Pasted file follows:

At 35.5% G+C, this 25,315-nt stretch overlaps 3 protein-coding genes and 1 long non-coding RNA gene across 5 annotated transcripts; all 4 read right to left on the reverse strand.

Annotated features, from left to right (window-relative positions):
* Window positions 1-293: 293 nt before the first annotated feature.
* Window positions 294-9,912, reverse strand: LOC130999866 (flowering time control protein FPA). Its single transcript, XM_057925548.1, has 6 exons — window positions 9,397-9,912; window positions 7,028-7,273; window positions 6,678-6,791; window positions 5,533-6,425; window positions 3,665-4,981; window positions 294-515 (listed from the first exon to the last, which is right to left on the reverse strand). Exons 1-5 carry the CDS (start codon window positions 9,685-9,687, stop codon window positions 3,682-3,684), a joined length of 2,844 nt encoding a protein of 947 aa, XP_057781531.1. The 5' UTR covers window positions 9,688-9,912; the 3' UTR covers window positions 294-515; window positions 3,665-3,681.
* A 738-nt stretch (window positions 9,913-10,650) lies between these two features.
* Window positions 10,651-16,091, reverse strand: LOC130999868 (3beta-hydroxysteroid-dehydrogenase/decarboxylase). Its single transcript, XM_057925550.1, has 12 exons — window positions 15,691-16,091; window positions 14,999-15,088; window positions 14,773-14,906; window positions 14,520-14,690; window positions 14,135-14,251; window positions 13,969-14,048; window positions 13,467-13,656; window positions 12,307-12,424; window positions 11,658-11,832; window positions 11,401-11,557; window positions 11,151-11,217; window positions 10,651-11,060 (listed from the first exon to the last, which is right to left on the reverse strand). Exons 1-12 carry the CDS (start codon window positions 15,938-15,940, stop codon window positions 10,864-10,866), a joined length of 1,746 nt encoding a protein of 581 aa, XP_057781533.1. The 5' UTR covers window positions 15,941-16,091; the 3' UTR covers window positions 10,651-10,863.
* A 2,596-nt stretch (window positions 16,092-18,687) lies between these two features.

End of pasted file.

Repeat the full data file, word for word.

At 35.5% G+C, this 25,315-nt stretch overlaps 3 protein-coding genes and 1 long non-coding RNA gene across 5 annotated transcripts; all 4 read right to left on the reverse strand.

Annotated features, from left to right (window-relative positions):
* Window positions 1-293: 293 nt before the first annotated feature.
* Window positions 294-9,912, reverse strand: LOC130999866 (flowering time control protein FPA). Its single transcript, XM_057925548.1, has 6 exons — window positions 9,397-9,912; window positions 7,028-7,273; window positions 6,678-6,791; window positions 5,533-6,425; window positions 3,665-4,981; window positions 294-515 (listed from the first exon to the last, which is right to left on the reverse strand). Exons 1-5 carry the CDS (start codon window positions 9,685-9,687, stop codon window positions 3,682-3,684), a joined length of 2,844 nt encoding a protein of 947 aa, XP_057781531.1. The 5' UTR covers window positions 9,688-9,912; the 3' UTR covers window positions 294-515; window positions 3,665-3,681.
* A 738-nt stretch (window positions 9,913-10,650) lies between these two features.
* Window positions 10,651-16,091, reverse strand: LOC130999868 (3beta-hydroxysteroid-dehydrogenase/decarboxylase). Its single transcript, XM_057925550.1, has 12 exons — window positions 15,691-16,091; window positions 14,999-15,088; window positions 14,773-14,906; window positions 14,520-14,690; window positions 14,135-14,251; window positions 13,969-14,048; window positions 13,467-13,656; window positions 12,307-12,424; window positions 11,658-11,832; window positions 11,401-11,557; window positions 11,151-11,217; window positions 10,651-11,060 (listed from the first exon to the last, which is right to left on the reverse strand). Exons 1-12 carry the CDS (start codon window positions 15,938-15,940, stop codon window positions 10,864-10,866), a joined length of 1,746 nt encoding a protein of 581 aa, XP_057781533.1. The 5' UTR covers window positions 15,941-16,091; the 3' UTR covers window positions 10,651-10,863.
* A 2,596-nt stretch (window positions 16,092-18,687) lies between these two features.